Cast: Daniel Day Lewis, Sally Field, Tommy Lee Jones, David Straithairn, Joseph Gordon-Levitt, James Spader

Director: Steven Spielberg

Synopsis: With the American Civil War raging on, President of the United States of America Abraham Lincoln attempts to bring peace to the country and also seeks to pass the 13th Amendment to abolish slavery, despite opposition within his own party.

Review: A very real and powerful account of arguably the greatest president that the United States of America has ever had. This film brings us the final months of the Presidency of Abraham Lincoln. Within it he must fight his battle to end the Civil War and bring about the emancipation of the slavery. The war must have reached its conclusion before the amendment goes through and a failure to achieve these goals would have had dire consequences for the USA.

The collaboration of Spielberg along with Producers Kathy Kennedy and Tony Kushner gives us the battle and ultimate achievement of Abraham Lincoln, the successful passing of the emancipation of slavery. An initial plan developed by Kushner proposed the film focused on Lincoln’s political life as a whole. Yet Spielberg chose instead to focus in on the final two months of Lincoln’s presidency. The film brilliantly depicts the difficult path that lay before Lincoln in getting the amendment passed and how the brilliant Lincoln dealt with these obstacles. His great speeches and political charisma are on show in abundance, and his determination to pass through the legislation that made Lincoln one of the greatest presidents in the history of the United States.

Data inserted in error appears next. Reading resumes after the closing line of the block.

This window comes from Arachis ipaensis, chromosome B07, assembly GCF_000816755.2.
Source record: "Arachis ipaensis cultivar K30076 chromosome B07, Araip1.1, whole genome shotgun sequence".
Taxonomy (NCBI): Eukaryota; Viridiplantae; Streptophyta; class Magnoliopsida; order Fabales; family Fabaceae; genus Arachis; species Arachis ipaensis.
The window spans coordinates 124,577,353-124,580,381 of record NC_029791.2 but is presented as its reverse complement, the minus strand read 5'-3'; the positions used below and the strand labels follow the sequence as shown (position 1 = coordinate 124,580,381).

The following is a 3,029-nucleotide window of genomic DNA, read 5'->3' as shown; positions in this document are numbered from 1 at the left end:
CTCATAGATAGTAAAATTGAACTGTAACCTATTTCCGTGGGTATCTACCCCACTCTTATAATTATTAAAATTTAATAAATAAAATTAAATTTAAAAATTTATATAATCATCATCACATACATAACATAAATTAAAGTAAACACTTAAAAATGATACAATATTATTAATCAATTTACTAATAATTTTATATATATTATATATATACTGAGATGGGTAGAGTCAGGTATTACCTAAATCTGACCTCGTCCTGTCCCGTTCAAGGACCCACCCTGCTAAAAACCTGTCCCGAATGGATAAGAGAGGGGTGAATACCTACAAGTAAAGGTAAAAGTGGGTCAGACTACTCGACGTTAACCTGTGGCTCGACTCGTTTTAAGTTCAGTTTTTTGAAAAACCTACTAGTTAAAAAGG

In spite of the fact that the main role was initially offered to Liam Neeson while the film was in early development, Daniel Day Lewis in the role was quite simply President Lincoln personified. His accent and look was absolutely excellent. When Lincoln spoke, the whole room stopped whatever what they were doing and they listened to a great man speak.  His stories and speeches were wonderful to listen to.  Equally impressive in his supporting role was Tommy Lee Jones as Thaddeus Stephens. An argumentative Republican Congressman and strongly believes in the equality of all and vehemently backs the passage of the amendment. Sally Field is also superb in the role of the First Lady Mary Todd Lincoln.  All three were fully deserving of Oscar nominations and Day Lewis scooped the award for Best Actor, becoming the first man to win this award on three occasions. The rest of the supporting cast were all excellent in their roles.